If you're at risk for a heart attack or stroke but not for digestive tract bleeding, you probably should stick with an older NSAID. Theoretically, the COX-2 inhibitors are less likely to cause digestive tract bleeding, but Pfizer, maker of Celebrex and Bextra, has not yet been able to convince the FDA that it should be able to make that claim on the drugs' labels.
In recent weeks, studies comparing Celebrex, Bextra, Vioxx and naproxen — an older NSAID sold over-the-counter as Aleve — with a placebo have shown that they could increase the risk of heart attack and stroke, especially if taken for long periods or by people who are at high risk for such problems. Merck pulled its COX-2 inhibitor, Vioxx, off the market Sept. 30, but Celebrex and Bextra remain.
In light of the new information about risks of heart attack and stroke, Jenkins said, the FDA is requiring that researchers re-evaluate all prevention studies — in which healthy people are given a drug to see whether it prevents a disease or condition — involving Celebrex or Bextra.
Pfizer, maker of Celebrex and Bextra, says a planned FDA advisory committee meeting on COX-2 inhibitors in February "is the appropriate forum for a thorough review of all available data."
Meanwhile, the company said Friday in a statement that "patients should continue to consult their doctor to ensure they get the pain treatment appropriate for their individual medical need."
see full article at USAToday.com
FDA Warns on Taking Naproxen for More Than 10 Days
The FDA warned that patients taking the nonprescription painkiller naproxen should consult a physician if they plan to take the drug for more than 10 days. Naproxen, which is also marketed under the brand name Aleve by Bayer AG, has also been linked to cardiac problems.
Alzheimer's Desease & Prevention Trial - Aleve (Naproxen) Risk
The Alzheimer's Disease and Prevention Trial (ADAPT), which included 2400 patients, did, however, report an increased cardiovascular risk among patients taking Aleve (naproxen), an over-the-counter pain reliever.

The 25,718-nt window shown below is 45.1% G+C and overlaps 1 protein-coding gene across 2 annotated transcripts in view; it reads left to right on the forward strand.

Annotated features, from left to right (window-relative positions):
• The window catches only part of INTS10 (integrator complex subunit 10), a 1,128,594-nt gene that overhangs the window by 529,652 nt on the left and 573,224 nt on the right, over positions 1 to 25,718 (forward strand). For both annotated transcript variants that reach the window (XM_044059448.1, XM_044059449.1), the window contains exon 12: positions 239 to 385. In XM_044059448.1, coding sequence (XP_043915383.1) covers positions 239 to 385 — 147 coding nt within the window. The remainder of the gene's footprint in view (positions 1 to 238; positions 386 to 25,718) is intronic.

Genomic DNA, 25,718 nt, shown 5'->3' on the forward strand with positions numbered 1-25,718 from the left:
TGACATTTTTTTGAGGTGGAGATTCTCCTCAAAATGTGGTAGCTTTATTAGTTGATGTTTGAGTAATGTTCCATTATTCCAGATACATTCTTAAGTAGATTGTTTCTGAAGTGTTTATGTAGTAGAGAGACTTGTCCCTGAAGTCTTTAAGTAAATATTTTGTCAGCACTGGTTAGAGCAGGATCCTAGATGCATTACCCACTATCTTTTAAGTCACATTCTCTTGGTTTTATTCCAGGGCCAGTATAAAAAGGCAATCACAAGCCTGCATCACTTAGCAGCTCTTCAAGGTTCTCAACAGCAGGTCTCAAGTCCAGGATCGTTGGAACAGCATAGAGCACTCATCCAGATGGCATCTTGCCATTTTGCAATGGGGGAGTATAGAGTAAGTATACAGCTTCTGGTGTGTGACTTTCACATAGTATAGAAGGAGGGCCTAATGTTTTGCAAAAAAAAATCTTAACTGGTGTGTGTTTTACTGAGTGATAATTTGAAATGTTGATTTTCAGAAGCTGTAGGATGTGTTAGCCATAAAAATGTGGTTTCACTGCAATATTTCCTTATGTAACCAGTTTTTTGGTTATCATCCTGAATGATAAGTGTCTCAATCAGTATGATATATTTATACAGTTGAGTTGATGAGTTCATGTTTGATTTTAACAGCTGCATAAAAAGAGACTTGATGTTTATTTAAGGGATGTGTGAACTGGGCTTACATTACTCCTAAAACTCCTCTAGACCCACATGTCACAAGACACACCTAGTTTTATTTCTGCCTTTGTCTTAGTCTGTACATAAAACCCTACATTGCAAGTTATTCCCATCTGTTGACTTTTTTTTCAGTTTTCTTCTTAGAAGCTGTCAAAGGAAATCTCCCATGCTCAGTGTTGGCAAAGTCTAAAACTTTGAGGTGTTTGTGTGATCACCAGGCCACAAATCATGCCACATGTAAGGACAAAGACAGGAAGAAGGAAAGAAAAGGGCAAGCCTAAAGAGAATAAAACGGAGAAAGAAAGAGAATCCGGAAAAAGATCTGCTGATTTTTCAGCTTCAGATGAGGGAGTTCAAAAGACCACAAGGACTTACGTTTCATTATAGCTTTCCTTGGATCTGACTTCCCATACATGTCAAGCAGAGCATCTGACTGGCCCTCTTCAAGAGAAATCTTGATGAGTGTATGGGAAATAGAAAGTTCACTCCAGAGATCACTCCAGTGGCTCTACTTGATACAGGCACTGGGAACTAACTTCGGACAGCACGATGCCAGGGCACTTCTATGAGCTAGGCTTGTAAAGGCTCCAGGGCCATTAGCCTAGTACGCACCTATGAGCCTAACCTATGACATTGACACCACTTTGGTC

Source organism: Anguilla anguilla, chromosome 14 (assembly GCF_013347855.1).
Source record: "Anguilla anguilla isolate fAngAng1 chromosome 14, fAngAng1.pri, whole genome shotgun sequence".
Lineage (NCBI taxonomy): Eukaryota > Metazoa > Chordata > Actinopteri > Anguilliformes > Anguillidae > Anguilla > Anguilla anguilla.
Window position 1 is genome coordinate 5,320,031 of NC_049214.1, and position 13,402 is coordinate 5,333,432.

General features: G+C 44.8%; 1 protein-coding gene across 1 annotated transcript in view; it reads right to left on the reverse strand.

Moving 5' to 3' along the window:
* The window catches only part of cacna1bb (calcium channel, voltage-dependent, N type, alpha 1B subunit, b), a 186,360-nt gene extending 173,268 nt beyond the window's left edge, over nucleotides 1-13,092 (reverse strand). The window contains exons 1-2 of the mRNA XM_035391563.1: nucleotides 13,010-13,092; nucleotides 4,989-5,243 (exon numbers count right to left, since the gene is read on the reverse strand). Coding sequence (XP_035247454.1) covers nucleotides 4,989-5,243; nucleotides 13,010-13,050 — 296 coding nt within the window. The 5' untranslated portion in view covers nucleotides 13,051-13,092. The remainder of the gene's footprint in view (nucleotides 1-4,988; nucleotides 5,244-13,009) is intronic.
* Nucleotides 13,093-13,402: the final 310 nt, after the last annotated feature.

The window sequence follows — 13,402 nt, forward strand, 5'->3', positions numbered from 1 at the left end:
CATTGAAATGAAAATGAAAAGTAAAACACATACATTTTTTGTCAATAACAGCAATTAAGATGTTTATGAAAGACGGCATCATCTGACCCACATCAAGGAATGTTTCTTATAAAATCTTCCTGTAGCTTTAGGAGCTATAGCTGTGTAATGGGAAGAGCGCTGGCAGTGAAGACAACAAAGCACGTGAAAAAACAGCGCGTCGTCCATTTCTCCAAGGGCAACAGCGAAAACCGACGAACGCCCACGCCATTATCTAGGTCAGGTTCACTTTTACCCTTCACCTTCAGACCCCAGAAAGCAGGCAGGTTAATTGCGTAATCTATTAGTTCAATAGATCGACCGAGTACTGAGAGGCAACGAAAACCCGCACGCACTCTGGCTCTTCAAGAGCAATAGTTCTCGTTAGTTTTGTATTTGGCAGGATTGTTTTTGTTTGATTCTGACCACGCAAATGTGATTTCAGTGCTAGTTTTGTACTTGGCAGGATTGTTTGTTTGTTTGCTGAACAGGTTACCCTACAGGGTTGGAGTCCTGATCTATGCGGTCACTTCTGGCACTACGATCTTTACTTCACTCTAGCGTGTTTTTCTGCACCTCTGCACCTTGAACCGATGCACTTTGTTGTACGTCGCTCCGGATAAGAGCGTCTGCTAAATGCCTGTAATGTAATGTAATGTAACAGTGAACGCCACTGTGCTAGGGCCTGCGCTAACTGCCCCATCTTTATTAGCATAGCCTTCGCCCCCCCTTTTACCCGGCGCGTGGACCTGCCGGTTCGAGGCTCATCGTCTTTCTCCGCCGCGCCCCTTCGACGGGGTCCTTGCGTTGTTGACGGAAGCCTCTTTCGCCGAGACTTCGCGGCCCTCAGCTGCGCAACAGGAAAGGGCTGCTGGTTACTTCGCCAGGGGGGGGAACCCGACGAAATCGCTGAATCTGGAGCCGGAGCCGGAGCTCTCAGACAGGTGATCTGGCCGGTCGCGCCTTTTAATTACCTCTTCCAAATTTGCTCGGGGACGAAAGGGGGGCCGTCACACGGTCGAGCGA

“This is important new information that should be considered by doctors and patients as they evaluate the various treatments for arthritis and pain,” said Hank McKinnell, chairman and chief executive officer of Pfizer. “Millions of people simply can't get through their day without pain relief. That's why all the emerging information about arthritis medicines-prescription and over-the-counter-must be fully evaluated by the U.S. Food and Drug Administration and other regulatory authorities.
Naproxen Woes Hurt Some, Help Others
A U.S. Food and Drug Administration warning on the generic painkiller naproxen -- used in such over-the-counter medicines as Aleve -- hit two German drugmakers but seemed to help the fortunes of troubled Pfizer and its Celebrex arthritis drug on Tuesday.Late Monday, the U.S. National Institutes of Health halted a clinical trial using naproxen involving patients at risk of developing Alzheimer's disease. The NIH suspended until further notice the use of both naproxen and the Cox-2 inhibitor Celebrex, in a large, three-arm, national Alzheimer's prevention trial.
The trial was designed to assess the potential long-term use of the two drugs in decreasing the risk of developing Alzheimer's disease in people 70 years of age or older who were considered to be at increased risk because of family history, but did not have symptoms of the disease.